Lessons in Function & Simplicity from Russel Wright

by Landis Carey on May 3, 2011

I just adore Russel Wright’s American Modern dinnerware: its colors, organic shapes, functionality as well as its sensible designs are a never ending source of inspiration. Wright launched the simple yet eccentric line in 1939 with Steubenville Pottery. He and his wife, Mary, were the original marketers of lifestyle; they were the first Martha Stewarts, really. Their products were meant to save time by creating efficiencies in the home; they were popularized during a particular time in American history when such ideas were first being applied to the household.

“In their search for efficiency, the Wrights were part of their time. In the early twentieth century several factors revolutionized American food preparation and eating habits. Home economics persuaded Americans to eat simpler meals with fewer courses, fewer ingredients and less preparation.”

What I love about the Wright’s American Modern line, I yearn for in my own kitchen: bowls that easily stack, dishes that double as serving ware and simple forms enhanced only by single colors. I would love to mix and match from a set of hues that compliment. Studying Wright inspires my own ceramic work.

I find inspiration in the American Modern line; I wanted to share its sensibilities. Here are a few quotes from Russel Wright, Creating American Lifestyle, a book I go to month after month, seeking simplicity and function.

“Introduced in late 1939, American Modern was conceived as casual tableware that fulfilled several functions: the serving pieces could also be used on the stove or in the oven, thereby eliminating additional cookware; the chop plate doubled as a tray for the tea set; and the carafe could be used to serve water, wine, coffee or tea…”

“…This functional aspect would be developed by Wright in later additions to the line, which included divided bowls that held two different vegetables, double decker stacked sets that saved space on the table, and a hostess plate that held a cup inside an indented oval and allowed people to easily navigate an informal party.”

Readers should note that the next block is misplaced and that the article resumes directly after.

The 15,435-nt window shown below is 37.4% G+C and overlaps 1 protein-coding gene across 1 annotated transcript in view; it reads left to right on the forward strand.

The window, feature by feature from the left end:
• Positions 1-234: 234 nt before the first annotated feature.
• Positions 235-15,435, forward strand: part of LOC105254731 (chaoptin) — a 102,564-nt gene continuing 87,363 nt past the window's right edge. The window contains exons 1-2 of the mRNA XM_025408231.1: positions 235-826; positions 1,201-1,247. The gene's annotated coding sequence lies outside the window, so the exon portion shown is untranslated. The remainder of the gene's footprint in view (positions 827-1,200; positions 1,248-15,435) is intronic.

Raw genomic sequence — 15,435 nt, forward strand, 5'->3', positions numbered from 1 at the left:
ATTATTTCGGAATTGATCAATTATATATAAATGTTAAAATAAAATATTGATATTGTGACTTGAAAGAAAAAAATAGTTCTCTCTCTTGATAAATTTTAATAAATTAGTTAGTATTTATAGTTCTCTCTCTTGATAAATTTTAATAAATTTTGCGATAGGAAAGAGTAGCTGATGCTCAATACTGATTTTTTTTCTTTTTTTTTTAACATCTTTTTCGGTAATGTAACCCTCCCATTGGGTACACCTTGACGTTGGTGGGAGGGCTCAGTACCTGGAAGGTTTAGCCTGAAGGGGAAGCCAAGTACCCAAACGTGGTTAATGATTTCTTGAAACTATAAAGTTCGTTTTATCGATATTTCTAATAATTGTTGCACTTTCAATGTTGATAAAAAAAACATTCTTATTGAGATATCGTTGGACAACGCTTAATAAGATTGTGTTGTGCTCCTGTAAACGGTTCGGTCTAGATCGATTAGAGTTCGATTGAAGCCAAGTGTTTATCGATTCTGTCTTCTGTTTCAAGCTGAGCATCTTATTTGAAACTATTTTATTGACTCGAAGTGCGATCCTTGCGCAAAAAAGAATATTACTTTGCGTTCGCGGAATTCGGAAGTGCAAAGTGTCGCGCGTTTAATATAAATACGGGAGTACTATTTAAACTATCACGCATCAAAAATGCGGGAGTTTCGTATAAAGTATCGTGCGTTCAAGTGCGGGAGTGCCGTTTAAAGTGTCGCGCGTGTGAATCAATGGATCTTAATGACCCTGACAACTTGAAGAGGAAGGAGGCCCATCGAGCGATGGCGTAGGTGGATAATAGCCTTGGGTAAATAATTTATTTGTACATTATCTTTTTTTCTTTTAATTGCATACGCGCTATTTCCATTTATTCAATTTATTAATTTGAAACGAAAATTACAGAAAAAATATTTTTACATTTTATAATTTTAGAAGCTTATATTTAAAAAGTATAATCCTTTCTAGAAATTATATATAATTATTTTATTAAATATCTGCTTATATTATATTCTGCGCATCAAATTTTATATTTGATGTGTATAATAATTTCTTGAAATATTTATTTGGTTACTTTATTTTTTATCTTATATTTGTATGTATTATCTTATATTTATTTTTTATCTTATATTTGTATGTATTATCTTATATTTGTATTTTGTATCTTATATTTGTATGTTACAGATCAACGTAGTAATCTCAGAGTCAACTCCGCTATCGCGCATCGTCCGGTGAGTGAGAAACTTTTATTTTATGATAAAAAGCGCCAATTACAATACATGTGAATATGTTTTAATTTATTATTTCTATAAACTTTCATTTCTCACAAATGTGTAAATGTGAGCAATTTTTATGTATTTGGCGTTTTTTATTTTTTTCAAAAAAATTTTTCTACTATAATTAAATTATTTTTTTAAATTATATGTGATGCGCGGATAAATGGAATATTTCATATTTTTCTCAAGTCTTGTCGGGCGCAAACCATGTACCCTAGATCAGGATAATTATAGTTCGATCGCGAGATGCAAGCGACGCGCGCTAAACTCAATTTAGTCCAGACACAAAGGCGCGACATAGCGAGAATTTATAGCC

“These clever devices reduced the number of dishes needed for a basic set and were well suited to the small houses and apartments into which young couples were moving…By adding decorative accessories to table settings, homemakers could “change the scene,” as Russel Wright claimed in 1954. Wright illustrated in a magazine article how American Modern dinnerware, “like a little black dress,” could be accessorized with an international array of decorative elements to create Scandinavian, Mexican, American, and Asian dinners.”

Original pieces from Wright’s American Modern collection can be purchased on Ebay and Etsy and new productions are now manufactured by Bauer Pottery.

(Images: djodcolo, More Ways to Waste Time, National Post, Fresh-Pikd For You)

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{ 2 comments… read them below or add one }

Ethan Levine May 17, 2011 at 1:16 pm

Hey Landis! These remind me of the dinnerware my wife and I found for our home. The designer is Eva Diesel http://evazeiseloriginals.com/ have you seen her work? She’s an amazing woman from the same era.

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Landis Carey May 17, 2011 at 2:33 pm

Hi, Ethan, it’s been forever! Thanks for the link to Eva Diesel. I’m not familiar with her work, I’ll definitely take a look!

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